The thing that ought to concern the ever-loving out of the various jobsworthies in the UK law enforcement realm is this: What happens when the citizenry realizes and recognizes that they’re a.) Doing for themselves, and b.) Paying for a service through taxation that they don’t actually receive?

    How’s that going to play out for “legitimacy of government”? If I had to guess, I’d say “Badly. Very badly.”.

    You have similar problems here in the US, though not quite as bad. There’s also the fact that many jurisdictions here in the US do not restrict arms, very much, so the odds are that the usual run of criminal stands an excellent chance of meeting with fatal misadventure. “Shoot, shovel, and shut up…” is the advice, and God alone knows where that will end, once enough Americans are convinced that the criminal justice system we’ve built up offers no true justice to the victims of crime.

    I’m waiting for someone to make an affirmative defense for murder, after being charged with the killing of a dangerous criminal, and that defense being “Well, all the cops and prosecutors were going to do was let him go, so… I killed him before he could come after me again. Self-defense, based on the fact that the responsible parties ain’t doing their jobs…”.

    I imagine that there will be many juries seated who will be nodding their heads along with that line of thought, and likely acquitting. Results for the criminal population will likely instructive, at least for those who survive.

    A fundamental fact is that the criminal justice system doesn’t really exist to protect the law-abiding; it exists to protect the criminal from the law-abiding, such that unjust vigilante actions won’t take place. Trouble is, once the law-abiding start to become convinced that they were fools to entrust institutional law enforcement to deliver justice and dissuasion to the criminal, well… They’re gonna do for themselves, and you ain’t gonna like what they do. The bleeding-heart do-gooder types have stored up a vast harvest, and there are a bunch of criminally-minded sorts who are going to reap the whirlwind from that. To include some politicians, I imagine–Wouldn’t surprise me if we don’t wind up with a bunch of Congress-creatures decorating those lovely Japanese Cherry trees along the mall in Washington, DC.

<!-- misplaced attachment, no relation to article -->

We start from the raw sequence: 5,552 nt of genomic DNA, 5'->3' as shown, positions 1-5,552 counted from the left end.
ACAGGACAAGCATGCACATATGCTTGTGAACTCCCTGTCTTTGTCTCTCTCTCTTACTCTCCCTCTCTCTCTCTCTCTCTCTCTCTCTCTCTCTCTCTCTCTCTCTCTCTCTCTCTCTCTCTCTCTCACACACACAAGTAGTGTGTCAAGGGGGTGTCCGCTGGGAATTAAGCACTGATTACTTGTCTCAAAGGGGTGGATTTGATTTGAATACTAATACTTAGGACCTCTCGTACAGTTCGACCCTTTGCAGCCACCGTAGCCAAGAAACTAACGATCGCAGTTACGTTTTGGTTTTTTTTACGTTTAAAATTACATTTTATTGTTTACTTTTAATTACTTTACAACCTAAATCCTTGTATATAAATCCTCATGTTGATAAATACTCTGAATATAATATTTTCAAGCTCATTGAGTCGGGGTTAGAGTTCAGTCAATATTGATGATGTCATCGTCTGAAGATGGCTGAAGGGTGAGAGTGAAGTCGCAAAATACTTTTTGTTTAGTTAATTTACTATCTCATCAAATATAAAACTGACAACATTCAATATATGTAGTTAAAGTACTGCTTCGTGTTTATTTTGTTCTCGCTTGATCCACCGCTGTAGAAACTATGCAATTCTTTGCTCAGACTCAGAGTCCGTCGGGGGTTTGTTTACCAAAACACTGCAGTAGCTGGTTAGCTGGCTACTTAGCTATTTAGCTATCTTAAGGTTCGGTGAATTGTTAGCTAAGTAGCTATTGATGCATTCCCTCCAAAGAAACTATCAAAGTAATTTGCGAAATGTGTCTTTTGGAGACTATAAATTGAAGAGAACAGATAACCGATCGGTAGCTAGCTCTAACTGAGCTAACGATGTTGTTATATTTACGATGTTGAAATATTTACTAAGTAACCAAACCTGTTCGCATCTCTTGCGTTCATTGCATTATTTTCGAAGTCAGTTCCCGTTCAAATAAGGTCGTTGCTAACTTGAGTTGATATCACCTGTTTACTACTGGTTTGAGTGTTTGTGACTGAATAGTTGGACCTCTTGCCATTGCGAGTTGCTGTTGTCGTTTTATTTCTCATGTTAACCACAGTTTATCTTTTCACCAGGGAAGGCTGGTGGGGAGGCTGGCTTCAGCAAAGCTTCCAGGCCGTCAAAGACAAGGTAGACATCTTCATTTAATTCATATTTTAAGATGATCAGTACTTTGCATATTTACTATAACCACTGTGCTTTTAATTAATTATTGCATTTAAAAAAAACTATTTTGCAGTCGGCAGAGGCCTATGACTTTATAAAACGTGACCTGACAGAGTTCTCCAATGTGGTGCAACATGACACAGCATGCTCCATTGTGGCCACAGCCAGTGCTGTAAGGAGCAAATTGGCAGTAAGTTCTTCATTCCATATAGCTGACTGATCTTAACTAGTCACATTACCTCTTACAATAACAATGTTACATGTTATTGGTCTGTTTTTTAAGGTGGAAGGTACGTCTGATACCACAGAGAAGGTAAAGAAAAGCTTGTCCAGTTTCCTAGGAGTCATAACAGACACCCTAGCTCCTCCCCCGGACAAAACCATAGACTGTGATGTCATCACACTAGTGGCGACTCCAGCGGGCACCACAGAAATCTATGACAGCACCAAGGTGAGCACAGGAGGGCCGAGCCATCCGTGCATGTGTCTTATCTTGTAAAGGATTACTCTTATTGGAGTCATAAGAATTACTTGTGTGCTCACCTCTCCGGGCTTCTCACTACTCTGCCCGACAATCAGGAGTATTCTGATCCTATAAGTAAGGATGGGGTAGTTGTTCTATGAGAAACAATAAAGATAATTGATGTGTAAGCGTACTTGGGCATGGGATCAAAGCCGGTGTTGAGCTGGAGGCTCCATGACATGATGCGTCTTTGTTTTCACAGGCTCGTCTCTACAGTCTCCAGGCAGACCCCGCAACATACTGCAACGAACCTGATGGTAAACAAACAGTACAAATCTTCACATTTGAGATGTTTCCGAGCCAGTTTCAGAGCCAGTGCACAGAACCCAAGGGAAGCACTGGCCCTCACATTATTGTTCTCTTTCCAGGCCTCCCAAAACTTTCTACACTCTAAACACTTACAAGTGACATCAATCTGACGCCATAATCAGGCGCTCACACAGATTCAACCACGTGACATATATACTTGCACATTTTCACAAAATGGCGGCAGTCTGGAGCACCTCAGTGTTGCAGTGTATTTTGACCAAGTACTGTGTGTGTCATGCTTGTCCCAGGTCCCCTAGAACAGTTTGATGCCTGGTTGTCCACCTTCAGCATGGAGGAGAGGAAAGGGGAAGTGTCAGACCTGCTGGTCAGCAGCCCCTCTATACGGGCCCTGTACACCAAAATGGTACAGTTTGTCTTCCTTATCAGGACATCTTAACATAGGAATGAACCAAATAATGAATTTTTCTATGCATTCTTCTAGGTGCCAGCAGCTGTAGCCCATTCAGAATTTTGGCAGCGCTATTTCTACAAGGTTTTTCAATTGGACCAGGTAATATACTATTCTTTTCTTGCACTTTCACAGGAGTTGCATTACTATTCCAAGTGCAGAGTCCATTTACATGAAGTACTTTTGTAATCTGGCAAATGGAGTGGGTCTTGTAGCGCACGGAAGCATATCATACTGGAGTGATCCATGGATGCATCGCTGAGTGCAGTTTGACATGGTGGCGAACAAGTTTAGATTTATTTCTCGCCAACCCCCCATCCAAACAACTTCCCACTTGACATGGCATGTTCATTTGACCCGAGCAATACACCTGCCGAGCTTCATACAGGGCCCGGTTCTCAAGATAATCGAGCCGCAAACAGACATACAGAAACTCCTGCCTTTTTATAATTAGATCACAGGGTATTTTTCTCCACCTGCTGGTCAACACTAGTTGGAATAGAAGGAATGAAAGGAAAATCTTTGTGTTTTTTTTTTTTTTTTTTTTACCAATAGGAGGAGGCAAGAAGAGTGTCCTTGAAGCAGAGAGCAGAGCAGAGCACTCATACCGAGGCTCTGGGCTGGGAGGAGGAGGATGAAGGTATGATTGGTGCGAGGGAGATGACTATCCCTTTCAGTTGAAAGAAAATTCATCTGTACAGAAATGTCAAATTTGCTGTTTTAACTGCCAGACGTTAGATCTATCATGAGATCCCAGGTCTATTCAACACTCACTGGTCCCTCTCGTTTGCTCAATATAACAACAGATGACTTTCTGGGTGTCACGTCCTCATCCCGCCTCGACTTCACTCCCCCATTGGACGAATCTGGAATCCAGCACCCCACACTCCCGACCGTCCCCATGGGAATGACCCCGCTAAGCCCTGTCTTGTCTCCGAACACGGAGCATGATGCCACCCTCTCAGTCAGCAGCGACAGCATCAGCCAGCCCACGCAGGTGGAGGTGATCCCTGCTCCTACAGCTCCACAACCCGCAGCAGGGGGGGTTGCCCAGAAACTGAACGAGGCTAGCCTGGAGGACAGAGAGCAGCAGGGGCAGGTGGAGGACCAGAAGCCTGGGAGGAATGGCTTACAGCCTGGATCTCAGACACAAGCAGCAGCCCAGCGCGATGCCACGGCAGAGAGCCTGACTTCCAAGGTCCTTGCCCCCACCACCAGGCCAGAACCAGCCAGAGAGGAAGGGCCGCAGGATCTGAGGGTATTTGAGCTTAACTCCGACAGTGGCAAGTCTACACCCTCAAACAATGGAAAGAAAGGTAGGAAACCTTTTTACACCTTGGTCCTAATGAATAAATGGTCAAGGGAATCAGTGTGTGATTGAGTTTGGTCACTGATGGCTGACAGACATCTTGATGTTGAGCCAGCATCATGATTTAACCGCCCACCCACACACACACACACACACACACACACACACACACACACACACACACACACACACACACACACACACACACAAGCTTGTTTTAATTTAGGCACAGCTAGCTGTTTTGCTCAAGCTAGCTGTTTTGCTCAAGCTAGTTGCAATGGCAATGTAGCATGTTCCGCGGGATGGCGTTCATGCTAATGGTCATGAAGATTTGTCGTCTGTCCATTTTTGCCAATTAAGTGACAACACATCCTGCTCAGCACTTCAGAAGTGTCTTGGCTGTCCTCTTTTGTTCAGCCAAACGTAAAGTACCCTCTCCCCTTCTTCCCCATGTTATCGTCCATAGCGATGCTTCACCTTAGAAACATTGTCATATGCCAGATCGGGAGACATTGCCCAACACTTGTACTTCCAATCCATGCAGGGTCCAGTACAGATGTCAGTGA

24. One of the things we do better in South Africa is the private armed response company. Cost about thirty quid a month. Your house has an alarm radio-linked to the control room of the armed response company. Response times are of the order of a couple of minutes. “Panic buttons” mounted on the wall next to the front and back doors and carried on your key fob allow you to tell the AR company that a duress situation is in progress.

    Lots of companies offer that service in Russia, too. It was compulsory for all oil company employees not living in the compound. Forget your alarm code one night and three minutes later there are men in balaclavas with AK-47s in your foyer.

    AR is outlawed in the UK

    Of course. The police insist on a monopoly of force, even when they withdraw from their obligation to protect the public. Nothing terrifies the British police more than people taking care of themselves without them.

  25. @Michael van der Riet

    I wonder if I might ask, Michael, have you seen Lauren Southern’s film Farmlands? I haven’t watched it yet, mainly because I have little knowledge of South Africa, and would not be able to distinguish between hard truths and blatant propaganda. If you have watched it, I would be very interested in hearing your opinion of it.

  26. The gist is…Most people are nice. Very few are scumbags. If the nice people decide not to tolerate the scumbags the scumbags are in serious trouble. We had the police to deal with them but if they don’t nice people will.

    Singapore is nice as the police deal with scumbags, the schools deal with scumbags, Parents deal with scumbags, the army deals with scumbags as everyone has to do national service. Oh and the scumbags get hit with a cane when sentenced. And they are sentenced as they are almost always caught.